The Enduring Practicality of Philosophy

Bill Maher, who is not my favorite comedian, has said that philosophy is about as useful as a bidet in a gorilla cage. Well, a bidet may be of no use to a gorilla, but philosophy is certainly of great use to us human beings. As a matter of fact, we could not begin to get dressed in the morning without drawing upon a constellation of philosophical principles. We depend on philosophy far more than we realize. Philosophy, in fact, is so basic that it is usually employed without our noticing its abiding presence. It was not until 1774 that oxygen was discovered. Yet, despite this relatively recent discovery by Joseph Priestly, people had never refrained from breathing in this life-sustaining, though invisible, gas.

Our knowledge of things often comes long after we have derived its benefits. Getting dressed in the morning is an example of this paradoxical phenomenon.

The alarm clock sounds and we rise. We are, after all, bipeds and belong to the biological classification of Homo erectus. We are not dormitive creatures, since that term does not capture our full nature. Sleep is for restoration; it is not our destination. We are rational beings and begin the task of getting dressed utilizing that essential quality by which we are distinguished from brute animals. Thus we begin our day by putting philosophy into practice. We put our socks on before we slip into our shoes. The reverse would be “preposterous”. This word must have been coined by a philosopher since it warns us against the disorder that occurs when we put “before” (pre-) what should be “posterior” (posterius). We must open our mouths before we brush our teeth. You must catch the ball before you tag the runner. Lincoln was a rail splitter before he became president. And so, by avoiding the preposterous, our day begins in an orderly way.

We notice that our socks are not only equal but identical. We might say, “that’s the way it is”. In Spanish, the previous sentence reads: esso si que es, fortuitously sounding out S-O-C-K-S. There is no left or right sock. But our shoes, though equally shoes, are not identical. They are complementary, one belonging to the left foot, the other to its complementary opposite. On reflection, we may also recognize that socks and shoes both belong to the genus of clothing. Hence, we are also logicians.  We encounter no difficulty or hesitation in donning our shoes and socks, unmindful of the fact that this simple activity assumes our acceptance of rationality, order, equality, identity, complementarity, and logic. We are all philosophers at the break of day. But during the day we often cannot employ the philosophical values that we affirmed in our mundane task of putting on our socks and shoes.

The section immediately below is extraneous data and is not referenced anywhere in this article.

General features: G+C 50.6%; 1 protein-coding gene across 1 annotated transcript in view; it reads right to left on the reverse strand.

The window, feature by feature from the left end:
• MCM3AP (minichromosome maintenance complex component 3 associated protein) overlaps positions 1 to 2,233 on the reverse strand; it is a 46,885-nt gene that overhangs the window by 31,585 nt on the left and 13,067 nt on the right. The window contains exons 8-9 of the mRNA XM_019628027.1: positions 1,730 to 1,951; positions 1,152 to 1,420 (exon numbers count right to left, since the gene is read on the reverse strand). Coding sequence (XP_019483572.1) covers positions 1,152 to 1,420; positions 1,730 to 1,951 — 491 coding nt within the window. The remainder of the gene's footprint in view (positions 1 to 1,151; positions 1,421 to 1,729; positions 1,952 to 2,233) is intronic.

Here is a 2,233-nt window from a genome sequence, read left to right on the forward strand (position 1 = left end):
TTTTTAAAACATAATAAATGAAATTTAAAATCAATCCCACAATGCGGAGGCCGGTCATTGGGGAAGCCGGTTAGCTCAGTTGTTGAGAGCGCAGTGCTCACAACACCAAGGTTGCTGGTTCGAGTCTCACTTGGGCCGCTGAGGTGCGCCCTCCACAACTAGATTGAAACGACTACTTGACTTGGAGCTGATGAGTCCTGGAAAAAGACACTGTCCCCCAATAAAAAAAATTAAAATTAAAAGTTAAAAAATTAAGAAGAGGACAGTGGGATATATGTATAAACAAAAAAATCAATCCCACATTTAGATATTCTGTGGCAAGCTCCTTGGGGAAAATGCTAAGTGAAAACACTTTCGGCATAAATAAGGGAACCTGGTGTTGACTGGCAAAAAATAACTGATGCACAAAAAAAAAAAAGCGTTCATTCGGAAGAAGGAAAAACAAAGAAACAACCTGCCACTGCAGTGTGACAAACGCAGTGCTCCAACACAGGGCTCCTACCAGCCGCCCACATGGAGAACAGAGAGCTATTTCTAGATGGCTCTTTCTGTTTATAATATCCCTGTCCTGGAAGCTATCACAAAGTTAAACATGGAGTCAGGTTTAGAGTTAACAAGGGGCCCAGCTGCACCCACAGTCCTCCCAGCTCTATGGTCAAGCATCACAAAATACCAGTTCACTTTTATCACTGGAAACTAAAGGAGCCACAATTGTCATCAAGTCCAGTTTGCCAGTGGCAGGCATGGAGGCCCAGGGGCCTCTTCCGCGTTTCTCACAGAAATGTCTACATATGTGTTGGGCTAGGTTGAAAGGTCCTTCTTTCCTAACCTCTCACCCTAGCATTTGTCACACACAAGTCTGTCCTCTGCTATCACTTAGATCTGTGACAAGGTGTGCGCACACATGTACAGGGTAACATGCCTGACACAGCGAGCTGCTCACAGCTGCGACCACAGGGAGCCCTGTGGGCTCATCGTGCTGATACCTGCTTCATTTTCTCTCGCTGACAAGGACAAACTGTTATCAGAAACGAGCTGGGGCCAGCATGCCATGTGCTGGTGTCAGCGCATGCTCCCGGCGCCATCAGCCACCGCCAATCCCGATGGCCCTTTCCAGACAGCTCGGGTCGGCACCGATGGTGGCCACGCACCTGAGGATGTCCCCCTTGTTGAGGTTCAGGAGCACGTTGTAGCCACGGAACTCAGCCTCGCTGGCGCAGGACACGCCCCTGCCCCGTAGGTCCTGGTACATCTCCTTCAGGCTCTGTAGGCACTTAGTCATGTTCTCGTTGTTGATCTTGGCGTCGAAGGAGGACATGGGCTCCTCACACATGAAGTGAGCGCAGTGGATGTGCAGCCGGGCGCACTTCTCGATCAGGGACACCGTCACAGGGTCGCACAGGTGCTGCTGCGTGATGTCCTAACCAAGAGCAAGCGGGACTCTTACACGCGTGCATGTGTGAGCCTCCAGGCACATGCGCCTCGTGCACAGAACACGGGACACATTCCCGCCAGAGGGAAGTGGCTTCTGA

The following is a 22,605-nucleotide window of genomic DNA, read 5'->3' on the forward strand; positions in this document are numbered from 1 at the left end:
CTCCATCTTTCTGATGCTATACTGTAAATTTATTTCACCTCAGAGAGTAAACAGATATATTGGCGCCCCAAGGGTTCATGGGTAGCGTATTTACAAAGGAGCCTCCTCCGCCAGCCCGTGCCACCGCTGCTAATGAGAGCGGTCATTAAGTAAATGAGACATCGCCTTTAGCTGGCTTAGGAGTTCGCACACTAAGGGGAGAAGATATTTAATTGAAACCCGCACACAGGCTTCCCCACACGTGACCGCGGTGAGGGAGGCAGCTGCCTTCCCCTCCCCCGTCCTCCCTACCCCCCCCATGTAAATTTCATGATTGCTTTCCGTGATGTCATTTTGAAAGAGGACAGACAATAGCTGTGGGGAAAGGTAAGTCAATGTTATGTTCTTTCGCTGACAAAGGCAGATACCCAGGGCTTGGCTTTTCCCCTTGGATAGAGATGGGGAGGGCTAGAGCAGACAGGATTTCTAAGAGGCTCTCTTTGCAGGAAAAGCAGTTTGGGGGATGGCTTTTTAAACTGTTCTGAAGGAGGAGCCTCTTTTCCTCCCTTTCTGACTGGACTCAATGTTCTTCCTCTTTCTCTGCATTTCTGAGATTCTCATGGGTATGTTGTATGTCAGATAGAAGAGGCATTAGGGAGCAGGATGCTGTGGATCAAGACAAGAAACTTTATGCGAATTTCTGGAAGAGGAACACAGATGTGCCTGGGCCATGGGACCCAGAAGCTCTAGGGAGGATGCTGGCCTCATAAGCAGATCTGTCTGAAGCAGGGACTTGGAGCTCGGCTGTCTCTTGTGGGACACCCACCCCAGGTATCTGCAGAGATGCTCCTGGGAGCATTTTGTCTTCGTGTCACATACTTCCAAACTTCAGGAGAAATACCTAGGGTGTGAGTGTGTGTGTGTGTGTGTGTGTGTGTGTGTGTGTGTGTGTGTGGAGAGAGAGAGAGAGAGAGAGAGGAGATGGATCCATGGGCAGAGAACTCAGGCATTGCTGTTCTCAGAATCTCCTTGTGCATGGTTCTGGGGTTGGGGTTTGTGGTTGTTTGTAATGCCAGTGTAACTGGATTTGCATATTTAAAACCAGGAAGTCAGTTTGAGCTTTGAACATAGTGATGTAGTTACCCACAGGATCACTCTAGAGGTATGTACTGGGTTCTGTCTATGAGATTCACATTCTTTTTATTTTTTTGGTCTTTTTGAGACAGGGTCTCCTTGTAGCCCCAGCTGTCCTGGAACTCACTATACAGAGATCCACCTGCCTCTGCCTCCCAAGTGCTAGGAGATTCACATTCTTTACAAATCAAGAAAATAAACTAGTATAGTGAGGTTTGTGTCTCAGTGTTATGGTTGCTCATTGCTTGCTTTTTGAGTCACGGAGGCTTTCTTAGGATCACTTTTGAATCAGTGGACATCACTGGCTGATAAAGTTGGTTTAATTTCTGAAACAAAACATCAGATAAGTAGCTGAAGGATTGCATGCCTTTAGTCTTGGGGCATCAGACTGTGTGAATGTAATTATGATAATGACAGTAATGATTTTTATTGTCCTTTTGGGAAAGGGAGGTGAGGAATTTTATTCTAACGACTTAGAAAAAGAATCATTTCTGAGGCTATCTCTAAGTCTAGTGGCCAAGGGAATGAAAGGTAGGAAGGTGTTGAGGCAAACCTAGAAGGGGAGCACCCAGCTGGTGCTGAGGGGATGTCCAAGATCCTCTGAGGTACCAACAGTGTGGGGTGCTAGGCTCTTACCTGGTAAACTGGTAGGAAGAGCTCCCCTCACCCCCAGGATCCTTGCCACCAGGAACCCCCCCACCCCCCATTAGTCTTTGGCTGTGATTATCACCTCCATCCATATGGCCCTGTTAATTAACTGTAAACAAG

Saint John XXIII remarked that the sexes are equal in humanity but complementary in mission. The reigning liberal position now is that the sexes are not complementary but only seem so because of cultural conditioning. Yet nature does precede culture, a stubborn fact that seems to be overlooked in the current world. When we become too thoughtful about anything, we often lose sight of what it really is. According to the fable, the millipede is paralyzed when it tries to figure out which of its thousand legs it should move first and in what sequence. Analysis can provoke paralysis.  Robert Bork has made the comment that the major obstacles to religious belief in the contemporary world are provided by members of the intellectual class who contend that “science has left atheism as the only respectable intellectual stance.” It might be worth stating that there would be no science if there were no created world. Nor would there be any atheists if there were no God. Creation precedes our understanding of it.